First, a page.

Medication risk communication with cancer patients in a Middle East cancer care setting
Authors Wilbur K, Al Okka M, Jumat E, Eissa N, Elbashir M, Sumaya Al Saadi Al-Yafei S
Received 3 November 2015
Accepted for publication 23 February 2016
Published 22 April 2016 Volume 2016:10 Pages 613—619
Checked for plagiarism Yes
Review by Single-blind
Peer reviewers approved by Dr Lucy Goodman
Peer reviewer comments 2
Editor who approved publication: Dr Johnny Chen
Kerry Wilbur,1 Maha Al-Okka,1 Ebaa Jumaat,1 Nesma Eissa,1 Merwa Elbashir,1 Sumaya M Al Saadi Al-Yafei2
1College of Pharmacy, Qatar University, 2Pharmacy Department, National Center for Cancer Care and Research, Doha, Qatar
Purpose: Cancer treatments are frequently associated with adverse effects, but there may be a cultural reluctance by care providers to be forthcoming with patients regarding these risks for fear of promoting nonadherence. Conversely, research in a number of countries indicates high levels of patient desire for this information. We sought to explore cancer patient experiences, satisfaction, and preferences for medication risk communication in a Middle East care setting.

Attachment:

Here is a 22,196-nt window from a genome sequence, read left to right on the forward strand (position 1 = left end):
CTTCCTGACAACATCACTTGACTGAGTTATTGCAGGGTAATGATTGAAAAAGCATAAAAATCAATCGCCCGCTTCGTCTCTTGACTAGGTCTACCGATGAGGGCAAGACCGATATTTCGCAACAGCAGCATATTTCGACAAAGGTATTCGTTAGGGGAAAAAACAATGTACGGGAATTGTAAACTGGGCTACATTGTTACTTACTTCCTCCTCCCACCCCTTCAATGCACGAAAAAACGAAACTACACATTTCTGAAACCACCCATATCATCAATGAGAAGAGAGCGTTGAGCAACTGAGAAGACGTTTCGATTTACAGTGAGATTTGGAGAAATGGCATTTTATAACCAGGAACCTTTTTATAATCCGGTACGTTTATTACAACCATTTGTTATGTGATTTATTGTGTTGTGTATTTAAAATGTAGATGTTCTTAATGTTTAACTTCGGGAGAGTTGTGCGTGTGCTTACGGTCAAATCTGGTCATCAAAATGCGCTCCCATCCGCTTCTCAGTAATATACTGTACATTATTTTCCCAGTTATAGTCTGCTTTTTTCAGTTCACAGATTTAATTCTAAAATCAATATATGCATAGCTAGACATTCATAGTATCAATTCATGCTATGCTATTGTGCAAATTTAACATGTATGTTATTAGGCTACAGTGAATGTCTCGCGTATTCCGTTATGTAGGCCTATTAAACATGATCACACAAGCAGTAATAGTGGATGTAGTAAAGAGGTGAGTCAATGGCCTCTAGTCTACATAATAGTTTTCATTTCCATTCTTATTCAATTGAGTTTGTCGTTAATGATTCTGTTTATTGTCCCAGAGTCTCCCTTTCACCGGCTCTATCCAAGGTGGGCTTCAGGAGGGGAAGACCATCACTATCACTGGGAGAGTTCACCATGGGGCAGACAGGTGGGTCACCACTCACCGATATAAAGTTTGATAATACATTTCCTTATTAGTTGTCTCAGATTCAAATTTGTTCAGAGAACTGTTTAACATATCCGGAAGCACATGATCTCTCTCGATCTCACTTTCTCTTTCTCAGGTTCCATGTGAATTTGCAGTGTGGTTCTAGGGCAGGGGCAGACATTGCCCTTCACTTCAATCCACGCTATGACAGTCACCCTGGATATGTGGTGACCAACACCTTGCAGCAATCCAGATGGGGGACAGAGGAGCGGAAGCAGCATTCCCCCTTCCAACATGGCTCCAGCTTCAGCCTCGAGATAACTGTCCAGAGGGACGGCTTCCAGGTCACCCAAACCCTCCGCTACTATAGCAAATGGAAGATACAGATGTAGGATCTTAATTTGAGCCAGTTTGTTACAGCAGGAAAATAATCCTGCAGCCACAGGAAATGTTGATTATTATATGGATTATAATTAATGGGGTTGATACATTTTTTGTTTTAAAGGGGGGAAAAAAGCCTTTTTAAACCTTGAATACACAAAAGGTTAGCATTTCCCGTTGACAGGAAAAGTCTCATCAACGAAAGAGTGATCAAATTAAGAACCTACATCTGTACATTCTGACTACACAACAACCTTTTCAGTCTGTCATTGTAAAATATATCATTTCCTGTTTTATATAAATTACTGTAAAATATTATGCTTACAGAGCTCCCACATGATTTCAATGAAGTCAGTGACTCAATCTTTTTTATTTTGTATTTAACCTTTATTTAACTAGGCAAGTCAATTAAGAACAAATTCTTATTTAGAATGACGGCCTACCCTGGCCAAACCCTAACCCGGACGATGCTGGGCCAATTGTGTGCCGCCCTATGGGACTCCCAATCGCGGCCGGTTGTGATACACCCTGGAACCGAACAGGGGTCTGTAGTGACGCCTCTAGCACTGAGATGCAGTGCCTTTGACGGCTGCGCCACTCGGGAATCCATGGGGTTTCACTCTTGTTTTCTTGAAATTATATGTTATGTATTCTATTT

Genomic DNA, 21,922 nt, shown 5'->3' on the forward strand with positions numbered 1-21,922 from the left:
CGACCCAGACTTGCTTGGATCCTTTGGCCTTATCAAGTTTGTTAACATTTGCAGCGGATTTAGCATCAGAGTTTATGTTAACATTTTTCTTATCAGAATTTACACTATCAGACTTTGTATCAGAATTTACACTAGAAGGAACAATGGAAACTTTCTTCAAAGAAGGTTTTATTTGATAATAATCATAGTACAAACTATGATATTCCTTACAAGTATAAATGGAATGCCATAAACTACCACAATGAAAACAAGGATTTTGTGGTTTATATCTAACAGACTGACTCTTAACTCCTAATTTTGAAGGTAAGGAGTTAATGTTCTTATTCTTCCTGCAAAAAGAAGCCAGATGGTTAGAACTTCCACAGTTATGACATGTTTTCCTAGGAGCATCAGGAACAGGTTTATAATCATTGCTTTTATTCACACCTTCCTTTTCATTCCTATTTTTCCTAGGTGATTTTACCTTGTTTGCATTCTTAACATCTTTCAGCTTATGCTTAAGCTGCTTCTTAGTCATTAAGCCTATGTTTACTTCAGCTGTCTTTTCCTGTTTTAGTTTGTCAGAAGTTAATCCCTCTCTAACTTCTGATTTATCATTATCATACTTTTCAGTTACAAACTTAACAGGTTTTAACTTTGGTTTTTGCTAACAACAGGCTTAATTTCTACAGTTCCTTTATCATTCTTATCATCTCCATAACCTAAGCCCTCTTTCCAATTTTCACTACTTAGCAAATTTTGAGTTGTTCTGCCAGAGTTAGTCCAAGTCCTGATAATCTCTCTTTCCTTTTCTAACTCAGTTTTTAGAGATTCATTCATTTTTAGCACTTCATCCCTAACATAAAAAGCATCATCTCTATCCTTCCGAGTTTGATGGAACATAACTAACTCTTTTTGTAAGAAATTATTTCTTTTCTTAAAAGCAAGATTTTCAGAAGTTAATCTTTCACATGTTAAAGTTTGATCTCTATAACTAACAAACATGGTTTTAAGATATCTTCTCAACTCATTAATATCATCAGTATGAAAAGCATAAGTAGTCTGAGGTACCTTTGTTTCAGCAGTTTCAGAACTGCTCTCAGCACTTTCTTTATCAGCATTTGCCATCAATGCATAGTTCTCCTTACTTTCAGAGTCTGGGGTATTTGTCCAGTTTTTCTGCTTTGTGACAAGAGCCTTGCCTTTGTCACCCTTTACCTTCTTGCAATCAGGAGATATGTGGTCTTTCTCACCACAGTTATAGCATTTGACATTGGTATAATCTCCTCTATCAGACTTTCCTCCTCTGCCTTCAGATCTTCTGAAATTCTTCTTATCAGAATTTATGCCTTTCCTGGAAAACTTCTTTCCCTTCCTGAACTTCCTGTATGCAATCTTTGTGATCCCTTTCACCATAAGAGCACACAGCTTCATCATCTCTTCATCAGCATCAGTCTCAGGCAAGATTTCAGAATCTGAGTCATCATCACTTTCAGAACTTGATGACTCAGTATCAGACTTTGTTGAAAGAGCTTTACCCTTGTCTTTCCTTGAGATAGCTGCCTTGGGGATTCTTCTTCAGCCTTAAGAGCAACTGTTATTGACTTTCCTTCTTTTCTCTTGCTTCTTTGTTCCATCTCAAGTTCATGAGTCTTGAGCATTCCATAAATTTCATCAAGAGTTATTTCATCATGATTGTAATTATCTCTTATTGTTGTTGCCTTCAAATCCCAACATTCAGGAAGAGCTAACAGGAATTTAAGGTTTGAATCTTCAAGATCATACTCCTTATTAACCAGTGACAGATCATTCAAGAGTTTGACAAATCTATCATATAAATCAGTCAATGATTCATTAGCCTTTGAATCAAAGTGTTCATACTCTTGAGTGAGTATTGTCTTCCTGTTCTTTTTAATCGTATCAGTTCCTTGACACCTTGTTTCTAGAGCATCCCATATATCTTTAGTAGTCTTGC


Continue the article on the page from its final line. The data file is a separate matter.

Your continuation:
Methods: We developed and administered a ten-item questionnaire (Arabic and English) to a convenience sample of consenting adult patients receiving treatment at the National Center for Cancer Care and Research in Qatar.
Results: One hundred and forty-three patients were interviewed. Most (88%) stated that the level of side effect information they received was sufficient, with physicians (86%) followed by pharmacists (39%) as the preferred sources. The majority (97%) agreed that knowing about possible side effects would help them recognize and manage the reaction, and 92% agreed that it would help them understand how to minimize or prevent the risks. Eighteen percent indicated that this information would make them not want to take treatment. Two-thirds (65%) had previously experienced intolerance to their cancer treatment regimen.
Conclusion: Most patients surveyed expressed preference for the details of possible side effects they may encounter in their treatment. However, one in five considered such information a factor for nonadherence, indicating the need for patient-specific approaches when communicating medication risks.
Keywords: risk communication, cancer treatment, Middle East
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